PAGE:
Arkansas is meeting the national average on a recently released report from the National Health Security Preparedness Index. The overall preparedness level in Arkansas stands at 7.0 for 2017, a 12.9% increase from 2013. The national average is 7.1.
“This is good news for Arkansas, but we don’t need to stop our efforts,” said Arkansas Drug Director Kirk Lane.
Although the National Health Security Preparedness Index involves multiple factors, Lane believes the opioid epidemic plays a large role in whether states are meeting, exceeding or falling behind. He said the opioid epidemic has certainly caused some states to decline in health security, such as Ohio and West Virginia (where many experts call the epicenter of the opioid epidemic).
Arkansas is second in the nation for over-prescribing opioid medications at an average of 114.6 opioid prescriptions per 100 people (the national average is 66.5 prescriptions per 100 people), but increased emphasis in education, prevention and treatment are combating the epidemic.
“We are starting to see good numbers come in for the state,” He said. “I think our emphasis to providing first responders throughout the state with Naloxone kits is also a key component to meeting the national average. While we are saving lives with those kits – 64 lives since January 1, 2018 – we are diligent in our efforts to educate the public about not only the dangers of taking opioid medications, but also about the importance of safely storing them.”
“We are earnest in promoting the Monitor. Secure. Dispose. mantra. We encourage people to monitor their medications, secure them in a locked box, and dispose of expired or unneeded prescriptions at one of our near 200 secured drop-box locations in the state.”
One of the priorities of the treatment aspect is to erase stigma. Lane said it is important that people entering an addiction treatment facility receive support and encouragement from the community at large. Dr. John Clay Kirtley, Executive Director of the Arkansas State Board of Pharmacy, has witnessed stigma first hand.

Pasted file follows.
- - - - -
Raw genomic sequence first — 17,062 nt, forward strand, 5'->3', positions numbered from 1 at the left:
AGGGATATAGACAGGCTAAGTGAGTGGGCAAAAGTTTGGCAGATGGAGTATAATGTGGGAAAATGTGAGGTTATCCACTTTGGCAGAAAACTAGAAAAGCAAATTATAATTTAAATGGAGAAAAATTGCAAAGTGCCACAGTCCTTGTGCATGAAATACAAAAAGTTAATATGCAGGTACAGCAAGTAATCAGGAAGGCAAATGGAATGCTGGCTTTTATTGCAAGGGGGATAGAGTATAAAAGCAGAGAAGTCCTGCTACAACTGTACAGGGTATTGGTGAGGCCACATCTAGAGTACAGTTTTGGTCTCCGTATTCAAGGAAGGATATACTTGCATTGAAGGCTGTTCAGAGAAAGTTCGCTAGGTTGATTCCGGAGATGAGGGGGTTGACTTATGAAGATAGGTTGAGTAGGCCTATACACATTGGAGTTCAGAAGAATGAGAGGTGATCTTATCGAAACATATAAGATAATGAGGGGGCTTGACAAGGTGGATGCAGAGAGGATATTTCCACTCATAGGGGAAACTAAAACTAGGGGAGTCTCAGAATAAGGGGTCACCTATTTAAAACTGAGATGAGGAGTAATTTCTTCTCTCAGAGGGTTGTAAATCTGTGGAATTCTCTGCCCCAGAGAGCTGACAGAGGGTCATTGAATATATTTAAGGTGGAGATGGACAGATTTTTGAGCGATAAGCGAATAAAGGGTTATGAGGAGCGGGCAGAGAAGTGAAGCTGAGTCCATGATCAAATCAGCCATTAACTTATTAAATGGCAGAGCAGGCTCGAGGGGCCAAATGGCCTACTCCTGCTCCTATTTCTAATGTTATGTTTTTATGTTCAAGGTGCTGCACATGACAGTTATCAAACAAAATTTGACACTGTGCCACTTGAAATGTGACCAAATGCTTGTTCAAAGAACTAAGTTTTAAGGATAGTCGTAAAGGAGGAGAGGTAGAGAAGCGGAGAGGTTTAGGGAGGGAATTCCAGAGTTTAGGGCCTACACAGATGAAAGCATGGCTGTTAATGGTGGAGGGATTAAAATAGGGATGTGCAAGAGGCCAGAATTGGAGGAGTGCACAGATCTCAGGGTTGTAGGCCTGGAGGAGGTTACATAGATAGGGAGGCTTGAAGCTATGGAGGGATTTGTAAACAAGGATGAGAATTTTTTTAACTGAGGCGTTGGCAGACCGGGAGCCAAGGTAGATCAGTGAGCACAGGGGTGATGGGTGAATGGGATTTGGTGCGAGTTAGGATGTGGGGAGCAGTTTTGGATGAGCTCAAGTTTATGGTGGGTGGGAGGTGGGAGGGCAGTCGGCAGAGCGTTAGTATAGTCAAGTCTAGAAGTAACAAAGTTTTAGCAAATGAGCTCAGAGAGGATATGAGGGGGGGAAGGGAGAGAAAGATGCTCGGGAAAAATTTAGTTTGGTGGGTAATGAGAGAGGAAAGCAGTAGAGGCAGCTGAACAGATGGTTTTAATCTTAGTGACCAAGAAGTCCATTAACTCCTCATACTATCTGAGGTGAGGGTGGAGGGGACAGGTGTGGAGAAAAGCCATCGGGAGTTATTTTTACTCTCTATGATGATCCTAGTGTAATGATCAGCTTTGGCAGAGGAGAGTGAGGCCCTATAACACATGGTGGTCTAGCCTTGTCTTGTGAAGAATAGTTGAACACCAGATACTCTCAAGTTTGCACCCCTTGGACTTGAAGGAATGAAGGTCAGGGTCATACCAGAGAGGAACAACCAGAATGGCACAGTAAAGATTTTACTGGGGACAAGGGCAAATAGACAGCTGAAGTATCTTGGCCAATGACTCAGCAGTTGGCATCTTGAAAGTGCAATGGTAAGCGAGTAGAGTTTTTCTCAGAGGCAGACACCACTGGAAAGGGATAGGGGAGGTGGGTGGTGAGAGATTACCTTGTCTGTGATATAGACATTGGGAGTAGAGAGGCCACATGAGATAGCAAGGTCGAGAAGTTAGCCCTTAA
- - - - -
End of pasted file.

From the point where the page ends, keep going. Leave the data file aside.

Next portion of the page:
“Many people have a very stereotypical image of what a drug addict or alcoholic looks like,” He said. “I grew up in Camden, Ark. and we had people there that fit that stereotype – the town drunk or town addict – and they were shunned by society.”
But Dr. Kirtley said he has also witnessed people have an “awaking of awareness.”
“One of the best exercises we did in pharmacy school was attending addiction meetings, but a lot of students were not happy at all that they had to go to those meetings to ‘Hang out with drug addicts,’” he said. “But once [students] went, they realized that the people in those meetings look just like them. I’ve seen that even with students in my own classes I teach today.”
“I tell my students that ‘this is an us disease, not a them disease.’ Until society buys in that this is an ‘Us’ issue and not a ‘Them’ issue, it will be very difficult to make progress.”
A key component to the prevention effort is to encourage everyone to participate in the Arkansas Prescription Drug Take Back Day, which will be held at a plethora of locations throughout the state from 10 a.m. to 2 p.m. on Saturday, April 28. All locations of event sites, as well as permanent drop-box locations, can be found by click the Collection Sites tab on artakeback.org.
The medications collected from the Arkansas Prescription Drug Take Back Day will be destroyed in an environmentally safe manner. For more information about the National Health Security Preparedness Index, visit https://nhspi.org/states/arkansas/ .